After a hearing where both sides called the subject matter “a case of honesty”, the Missouri Supreme Court issued a quick judgement Tuesday afternoon to discipline an attorney over his own felony plea.

The bench announced that it found Nevada lawyer Dustin Dunfield guilty of professional misconduct in violating the Rules of Professional Conduct.  The decision came just six days after arguments were presented before the court, an rare occurrence.

Dunfield represented himself before the high bench.  Without elaborating, he stated he wasn’t able to get an attorney to agree to serve as his counsel.

Citing its own previous decisions, American Bar Association Standards for Imposing Lawyer Discipline, and aggravating and mitigating circumstances, the Court is suspending Dunfield’s license indefinitely with no allowance for reinstatement to be considered for one year.

His punishment stems from divergent statements he made regarding his criminal background over time, culminating when he ran for public office.

In 1996, Dunfield pleaded guilty to statutory rape and was given a two year suspended sentence and placed on probation for two years.

In 2007, he admitted on his application for law school in Arkansas that he’d pleaded guilty to the rape charges.  And in 2010, he admitted to the same plea twice when he applied to become a lawyer in both Arkansas and Missouri.

But in 2014, he swore on a candidate declaration form that he had not ever pleaded guilty to a felony.  At the time, Dunfield was running for county prosecutor in southwest Missouri’s Vernon County.

State law bars anybody who has been convicted, found guilty, or pleaded guilty to a felony from qualifying for public office.

Incumbent Prosecutor Lynn Ewing, who was also running for re-election, challenged Dunfield’s candidacy in court.

A judge determined that Dunfield had been found guilty of statutory rape and declared him ineligible to serve as prosecuting attorney.  Dunfield’s name was ordered to be removed from the ballot.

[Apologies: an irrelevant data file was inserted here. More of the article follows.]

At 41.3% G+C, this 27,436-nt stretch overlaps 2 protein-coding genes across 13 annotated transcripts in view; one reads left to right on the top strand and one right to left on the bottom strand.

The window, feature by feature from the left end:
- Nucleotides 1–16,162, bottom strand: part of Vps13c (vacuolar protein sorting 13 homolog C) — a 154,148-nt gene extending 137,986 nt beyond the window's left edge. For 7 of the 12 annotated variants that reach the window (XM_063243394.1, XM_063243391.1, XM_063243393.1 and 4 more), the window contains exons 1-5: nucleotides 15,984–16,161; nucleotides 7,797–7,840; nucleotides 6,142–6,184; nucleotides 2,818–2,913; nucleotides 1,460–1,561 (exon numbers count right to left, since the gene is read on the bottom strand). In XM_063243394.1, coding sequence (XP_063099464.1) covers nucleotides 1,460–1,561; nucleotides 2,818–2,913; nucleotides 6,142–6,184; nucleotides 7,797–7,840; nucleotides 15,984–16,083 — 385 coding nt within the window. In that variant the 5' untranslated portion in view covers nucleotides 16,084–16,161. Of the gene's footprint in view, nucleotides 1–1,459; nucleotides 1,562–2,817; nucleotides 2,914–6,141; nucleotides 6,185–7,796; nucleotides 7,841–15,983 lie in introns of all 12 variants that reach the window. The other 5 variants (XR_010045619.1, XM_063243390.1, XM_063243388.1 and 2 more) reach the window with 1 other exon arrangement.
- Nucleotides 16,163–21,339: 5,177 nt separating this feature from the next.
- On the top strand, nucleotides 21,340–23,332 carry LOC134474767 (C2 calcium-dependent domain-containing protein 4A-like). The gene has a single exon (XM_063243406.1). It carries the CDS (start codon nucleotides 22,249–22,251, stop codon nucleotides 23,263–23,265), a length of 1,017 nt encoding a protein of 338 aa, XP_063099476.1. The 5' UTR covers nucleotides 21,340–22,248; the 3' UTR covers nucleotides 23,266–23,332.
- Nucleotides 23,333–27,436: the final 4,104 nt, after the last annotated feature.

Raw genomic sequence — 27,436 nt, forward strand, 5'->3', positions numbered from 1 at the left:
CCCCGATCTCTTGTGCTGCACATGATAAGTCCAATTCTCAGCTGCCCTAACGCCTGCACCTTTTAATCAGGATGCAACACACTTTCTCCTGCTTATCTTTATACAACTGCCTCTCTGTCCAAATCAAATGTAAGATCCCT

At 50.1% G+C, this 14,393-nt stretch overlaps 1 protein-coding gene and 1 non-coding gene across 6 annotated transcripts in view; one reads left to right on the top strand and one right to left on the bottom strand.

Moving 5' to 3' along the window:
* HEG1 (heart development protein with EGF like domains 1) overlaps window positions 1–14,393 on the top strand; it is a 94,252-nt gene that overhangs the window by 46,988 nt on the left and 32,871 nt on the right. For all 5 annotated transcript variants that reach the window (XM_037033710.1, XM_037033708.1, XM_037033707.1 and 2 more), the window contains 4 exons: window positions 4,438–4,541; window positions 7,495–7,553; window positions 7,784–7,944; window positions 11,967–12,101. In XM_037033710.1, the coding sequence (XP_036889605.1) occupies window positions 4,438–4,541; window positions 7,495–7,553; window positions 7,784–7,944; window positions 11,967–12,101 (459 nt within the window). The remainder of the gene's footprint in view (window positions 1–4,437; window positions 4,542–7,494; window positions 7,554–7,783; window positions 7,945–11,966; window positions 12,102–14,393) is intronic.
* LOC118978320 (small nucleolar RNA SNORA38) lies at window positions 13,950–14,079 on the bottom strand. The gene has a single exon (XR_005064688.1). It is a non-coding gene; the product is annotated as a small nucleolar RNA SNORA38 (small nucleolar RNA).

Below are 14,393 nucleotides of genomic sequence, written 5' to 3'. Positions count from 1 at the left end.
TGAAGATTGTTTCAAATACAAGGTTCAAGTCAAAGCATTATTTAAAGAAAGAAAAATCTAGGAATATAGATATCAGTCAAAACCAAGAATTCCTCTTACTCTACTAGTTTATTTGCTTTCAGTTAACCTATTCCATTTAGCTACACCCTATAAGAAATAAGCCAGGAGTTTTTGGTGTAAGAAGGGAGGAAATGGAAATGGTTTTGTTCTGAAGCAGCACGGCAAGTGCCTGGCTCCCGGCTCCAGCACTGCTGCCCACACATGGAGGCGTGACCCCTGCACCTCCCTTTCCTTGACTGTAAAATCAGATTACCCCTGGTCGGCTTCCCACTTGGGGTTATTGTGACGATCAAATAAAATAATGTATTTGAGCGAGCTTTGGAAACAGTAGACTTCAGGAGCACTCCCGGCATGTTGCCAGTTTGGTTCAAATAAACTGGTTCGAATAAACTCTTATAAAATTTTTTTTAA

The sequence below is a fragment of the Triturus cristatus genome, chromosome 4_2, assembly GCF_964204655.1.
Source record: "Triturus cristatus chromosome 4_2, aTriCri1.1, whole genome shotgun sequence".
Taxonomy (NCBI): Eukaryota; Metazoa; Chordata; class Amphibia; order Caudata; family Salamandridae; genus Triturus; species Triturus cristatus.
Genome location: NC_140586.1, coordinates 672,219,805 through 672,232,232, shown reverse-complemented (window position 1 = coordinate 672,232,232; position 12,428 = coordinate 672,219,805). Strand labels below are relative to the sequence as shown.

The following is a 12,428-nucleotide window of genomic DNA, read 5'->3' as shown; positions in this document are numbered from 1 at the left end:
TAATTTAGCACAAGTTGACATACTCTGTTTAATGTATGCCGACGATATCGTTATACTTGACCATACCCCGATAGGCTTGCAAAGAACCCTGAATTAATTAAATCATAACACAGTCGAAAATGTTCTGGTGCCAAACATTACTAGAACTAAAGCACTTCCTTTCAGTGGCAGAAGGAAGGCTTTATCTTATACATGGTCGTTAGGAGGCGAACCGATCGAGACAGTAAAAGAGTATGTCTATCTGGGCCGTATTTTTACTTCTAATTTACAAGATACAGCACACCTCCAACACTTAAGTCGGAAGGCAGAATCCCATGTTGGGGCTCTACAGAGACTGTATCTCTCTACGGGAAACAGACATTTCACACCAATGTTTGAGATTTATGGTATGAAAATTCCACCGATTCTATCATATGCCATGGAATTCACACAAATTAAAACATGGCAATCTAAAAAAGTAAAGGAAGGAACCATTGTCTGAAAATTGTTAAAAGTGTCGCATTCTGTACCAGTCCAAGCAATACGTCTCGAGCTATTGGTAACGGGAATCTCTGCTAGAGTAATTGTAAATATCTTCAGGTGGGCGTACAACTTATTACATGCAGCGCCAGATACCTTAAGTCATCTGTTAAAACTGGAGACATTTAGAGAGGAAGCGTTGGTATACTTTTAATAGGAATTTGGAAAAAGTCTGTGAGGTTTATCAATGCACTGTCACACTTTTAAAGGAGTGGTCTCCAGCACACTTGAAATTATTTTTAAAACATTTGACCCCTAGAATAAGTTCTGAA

Prosecutor Ewing then filed to have him punished before the state Chief Disciplinary Counsel.

A regional three-person Disciplinary Hearing Panel determined Dunfield had broken rules by stating he had not been found guilty in his candidate declaration form.  The panel recommended that Dunfield be suspended from practicing law for two years, but with the suspension stayed, and replaced with a two-year period of probation.

The Chief Disciplinary Counsel disagreed and asked the Supreme Court to suspend Dunfield indefinitely, without an option to apply for reinstatement for one year.

Before the high court, Disciplinary Counsel Attorney Kevin Rapp said Dunfield had changed his position multiple times throughout the legal process surrounding him.

“He’s been all over the place, and offered different multiple explanations of whether or not he plead guilty,” said Rapp.  “It’s basically whatever suits him at the time, being when you’re applying for admission to bar of facing disciplinary action, whether or not you plead guilty.”

Dunfield, representing himself, admitted he was wrong to have said he hadn’t pleaded guilty when filing for office, but contended he did so under good faith because he’d been advised that he wouldn’t be breaking any rules.

“I had spoken to a local judge,” said Dunfield.  “(I) had talked to my former public defender, had gotten a hold of the Missouri Ethics Commission.  Everyone that I spoke to was of the opinion that I could fill that form out in the negative.”

Dunfield confessed that he couldn’t confirm any opinion from the Ethics Commission because the commission had told him in writing that they wouldn’t issue a comment.

Dunfield’s fate may have been telegraphed by Chief Justice Zel Fischer, who questioned how he could declare he didn’t plead guilty, after stating that he did multiple times before he’d become a lawyer.

“So you’re trying to convince me that you got less informed, or less intelligent about what that question was asking you, after having gone to law school and consulted lawyers and a judge,” said Fischer.  “That’s what I’m supposed to believe?”

In its Tuesday decision, the Supreme Court sided with the state’s Chief Disciplinary Counsel.  In addition to his suspension, Dunfield will also have to pay a $1,000 fine.